Virti has released a new AI-powered “virtual patient” in an effort to aid remote clinical training for medics and trainees across the NHS and throughout hospitals in the US. The technology, which has been named one of TIME’s best inventions of 2020, creates a realistic patient profile for interactive role-play scenarios to help users develop soft skills remotely.
WHY IT MATTERS
With in-person training currently on hold due to the ongoing COVID-19 pandemic, the Virti technology allows clinicians to continue their medical training without putting themselves or others at risk.
The “virtual patient” uses Natural Language Processing (NLP), speech recognition and “narrative branching” to simulate realistic patient responses in life-like medical role-plays. The AI impacts the patient’s speech, body language and mannerisms and provides feedback to the user as they interact with the “patient” in real-time.
The software, which can be accessed through the clinicians’ desktop, laptop or VR or AR device, can be used by medics to practice communication and clinical reasoning skills such as breaking bad news to a patient, comforting a patient in distress or communicating effectively whilst wearing PPE.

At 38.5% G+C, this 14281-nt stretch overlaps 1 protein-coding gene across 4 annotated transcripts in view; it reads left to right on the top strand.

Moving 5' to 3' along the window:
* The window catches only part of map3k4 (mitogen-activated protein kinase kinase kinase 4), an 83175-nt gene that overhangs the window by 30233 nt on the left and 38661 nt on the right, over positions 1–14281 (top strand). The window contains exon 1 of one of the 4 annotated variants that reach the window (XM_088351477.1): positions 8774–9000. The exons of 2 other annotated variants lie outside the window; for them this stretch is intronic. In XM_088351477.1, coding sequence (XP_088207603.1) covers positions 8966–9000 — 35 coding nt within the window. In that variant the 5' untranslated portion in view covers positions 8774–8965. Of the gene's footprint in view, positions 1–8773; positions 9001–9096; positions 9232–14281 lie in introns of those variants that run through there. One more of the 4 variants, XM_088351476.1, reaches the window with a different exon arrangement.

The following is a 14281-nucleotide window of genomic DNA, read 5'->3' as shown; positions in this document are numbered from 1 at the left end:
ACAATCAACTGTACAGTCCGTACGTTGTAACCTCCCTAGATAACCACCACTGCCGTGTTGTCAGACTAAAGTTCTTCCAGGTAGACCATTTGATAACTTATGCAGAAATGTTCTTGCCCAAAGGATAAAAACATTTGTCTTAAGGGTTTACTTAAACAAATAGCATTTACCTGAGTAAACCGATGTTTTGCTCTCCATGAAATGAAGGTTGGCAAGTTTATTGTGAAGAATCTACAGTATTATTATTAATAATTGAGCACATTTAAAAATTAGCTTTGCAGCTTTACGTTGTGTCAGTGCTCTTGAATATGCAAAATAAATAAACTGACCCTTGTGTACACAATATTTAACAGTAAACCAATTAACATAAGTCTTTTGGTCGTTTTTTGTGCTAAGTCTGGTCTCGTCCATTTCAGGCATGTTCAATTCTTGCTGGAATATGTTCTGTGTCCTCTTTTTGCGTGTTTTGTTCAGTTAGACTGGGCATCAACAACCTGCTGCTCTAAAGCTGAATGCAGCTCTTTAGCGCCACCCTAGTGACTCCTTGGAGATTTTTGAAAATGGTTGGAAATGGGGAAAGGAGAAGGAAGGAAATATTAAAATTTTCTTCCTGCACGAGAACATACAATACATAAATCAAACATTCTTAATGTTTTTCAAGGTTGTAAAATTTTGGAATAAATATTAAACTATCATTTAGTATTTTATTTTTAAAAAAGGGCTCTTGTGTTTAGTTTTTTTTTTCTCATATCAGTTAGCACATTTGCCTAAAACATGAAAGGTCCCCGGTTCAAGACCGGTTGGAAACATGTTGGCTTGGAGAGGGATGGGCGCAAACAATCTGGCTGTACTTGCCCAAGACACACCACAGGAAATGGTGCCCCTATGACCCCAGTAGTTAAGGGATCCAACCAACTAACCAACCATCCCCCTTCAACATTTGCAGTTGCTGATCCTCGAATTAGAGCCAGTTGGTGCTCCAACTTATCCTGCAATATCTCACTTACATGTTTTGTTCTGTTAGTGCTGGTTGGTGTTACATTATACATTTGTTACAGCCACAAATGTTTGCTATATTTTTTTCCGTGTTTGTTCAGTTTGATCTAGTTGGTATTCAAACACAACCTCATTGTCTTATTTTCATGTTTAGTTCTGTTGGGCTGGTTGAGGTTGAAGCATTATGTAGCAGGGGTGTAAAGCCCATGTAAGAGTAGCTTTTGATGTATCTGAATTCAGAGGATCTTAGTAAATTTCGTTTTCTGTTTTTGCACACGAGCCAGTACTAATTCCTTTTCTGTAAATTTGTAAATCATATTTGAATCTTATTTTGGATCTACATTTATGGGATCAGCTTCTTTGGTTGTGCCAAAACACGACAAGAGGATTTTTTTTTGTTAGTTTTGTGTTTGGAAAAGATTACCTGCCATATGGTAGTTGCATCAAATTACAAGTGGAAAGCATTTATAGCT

THE LARGER PICTURE
Virti technology has already been deployed throughout the pandemic, providing swift training to NHS staff on infection control including how to properly put on PPE, navigating an unfamiliar ward and how to correctly use a ventilator.
ON THE RECORD
Dr Alex Young, the founder of Virti, commented: “We’ve been working with healthcare organisations for several years, but the pandemic has created really specific challenges that technology is helping to solve. It’s no longer safe or practicable to have 30 medics in a room with an actor, honing their clinical soft-skills. With our virtual patient technology, we’ve created an extremely realistic and repeatable experience that can provide feedback in real-time. This means clinicians and students can continue to learn valuable skills.”
They continued: “Right now, communication with patients can be very difficult. There’s a lot of PPE involved and patients are often on their own. Having healthcare staff who are skilled in handling these situations can therefore make a huge difference to that patient’s experience.”
"We've been using Virti's technology in our intensive care unit to help train staff who have been drafted in to deal with COVID-19 demand,” said Tom Woollard, a West Suffolk Hospital Clinical Skills and Simulation Tutor. “The videos which we have created and uploaded are being accessed on the Virti platform by nursing staff, physiotherapists and Operational Department Practitioners (ODPs) to orient them in the new environment and reduce their anxiety. The tech has helped us to reach a large audience and deliver formerly labour-intensive training and teaching which is now impossible with social distancing. In the future, West Suffolk will consider applying Virti tech to other areas of hospital practice."